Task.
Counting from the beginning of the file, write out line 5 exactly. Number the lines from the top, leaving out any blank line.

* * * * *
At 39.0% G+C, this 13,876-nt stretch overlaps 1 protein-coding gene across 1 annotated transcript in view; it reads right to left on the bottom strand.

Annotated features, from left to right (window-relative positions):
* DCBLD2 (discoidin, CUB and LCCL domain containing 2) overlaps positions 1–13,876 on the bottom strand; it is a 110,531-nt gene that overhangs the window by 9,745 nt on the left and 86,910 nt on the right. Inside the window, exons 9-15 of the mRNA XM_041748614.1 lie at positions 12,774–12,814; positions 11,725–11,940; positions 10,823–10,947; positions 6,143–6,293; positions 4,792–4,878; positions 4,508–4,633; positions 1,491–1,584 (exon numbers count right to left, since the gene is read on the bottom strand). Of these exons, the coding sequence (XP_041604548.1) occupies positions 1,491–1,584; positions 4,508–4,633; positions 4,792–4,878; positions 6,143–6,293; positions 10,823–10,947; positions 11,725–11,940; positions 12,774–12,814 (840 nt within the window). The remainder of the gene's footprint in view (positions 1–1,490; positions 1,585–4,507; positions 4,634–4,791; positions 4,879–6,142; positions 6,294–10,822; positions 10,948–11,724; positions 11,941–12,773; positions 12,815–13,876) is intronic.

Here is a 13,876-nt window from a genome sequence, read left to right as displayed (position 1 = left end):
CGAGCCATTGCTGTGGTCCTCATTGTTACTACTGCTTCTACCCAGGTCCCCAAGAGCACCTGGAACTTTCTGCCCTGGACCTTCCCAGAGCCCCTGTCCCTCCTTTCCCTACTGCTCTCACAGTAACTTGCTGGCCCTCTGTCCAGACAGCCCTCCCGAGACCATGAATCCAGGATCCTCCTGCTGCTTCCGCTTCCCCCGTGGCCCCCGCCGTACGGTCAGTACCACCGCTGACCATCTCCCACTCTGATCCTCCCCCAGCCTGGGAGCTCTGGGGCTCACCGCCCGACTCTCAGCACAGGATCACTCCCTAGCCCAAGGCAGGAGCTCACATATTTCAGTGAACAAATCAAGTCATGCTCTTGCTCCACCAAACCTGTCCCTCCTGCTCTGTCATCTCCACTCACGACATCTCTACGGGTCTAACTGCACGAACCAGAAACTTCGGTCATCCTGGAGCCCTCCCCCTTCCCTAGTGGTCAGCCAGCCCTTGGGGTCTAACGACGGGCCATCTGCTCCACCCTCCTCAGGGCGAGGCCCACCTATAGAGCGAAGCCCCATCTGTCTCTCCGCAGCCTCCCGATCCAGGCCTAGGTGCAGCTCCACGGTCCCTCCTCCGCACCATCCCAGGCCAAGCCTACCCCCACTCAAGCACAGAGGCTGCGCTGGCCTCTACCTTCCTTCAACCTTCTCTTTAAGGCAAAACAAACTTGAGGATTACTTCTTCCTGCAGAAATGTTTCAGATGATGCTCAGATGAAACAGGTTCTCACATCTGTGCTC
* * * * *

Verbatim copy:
CGAGCCATTGCTGTGGTCCTCATTGTTACTACTGCTTCTACCCAGGTCCCCAAGAGCACCTGGAACTTTCTGCCCTGGACCTTCCCAGAGCCCCTGTCCCTCCTTTCCCTACTGCTCTCACAGTAACTTGCTGGCCCTCTGTCCAGACAGCCCTCCCGAGACCATGAATCCAGGATCCTCCTGCTGCTTCCGCTTCCCCCGTGGCCCCCGCCGTACGGTCAGTACCACCGCTGACCATCTCCCACTCTGATCCTCCCCCAGCCTGGGAGCTCTGGGGCTCACCGCCCGACTCTCAGCACAGGATCACTCCCTAGCCCAAGGCAGGAGCTCACATATTTCAGTGAACAAATCAAGTCATGCTCTTGCTCCACCAAACCTGTCCCTCCTGCTCTGTCATCTCCACTCACGACATCTCTACGGGTCTAACTGCACGAACCAGAAACTTCGGTCATCCTGGAGCCCTCCCCCTTCCCTAGTGGTCAGCCAGCCCTTGGGGTCTAACGACGGGCCATCTGCTCCACCCTCCTCAGGGCGAGGCCCACCTATAGAGCGAAGCCCCATCTGTCTCTCCGCAGCCTCCCGATCCAGGCCTAGGTGCAGCTCCACGGTCCCTCCTCCGCACCATCCCAGGCCAAGCCTACCCCCACTCAAGCACAGAGGCTGCGCTGGCCTCTACCTTCCTTCAACCTTCTCTTTAAGGCAAAACAAACTTGAGGATTACTTCTTCCTGCAGAAATGTTTCAGATGATGCTCAGATGAAACAGGTTCTCACATCTGTGCTC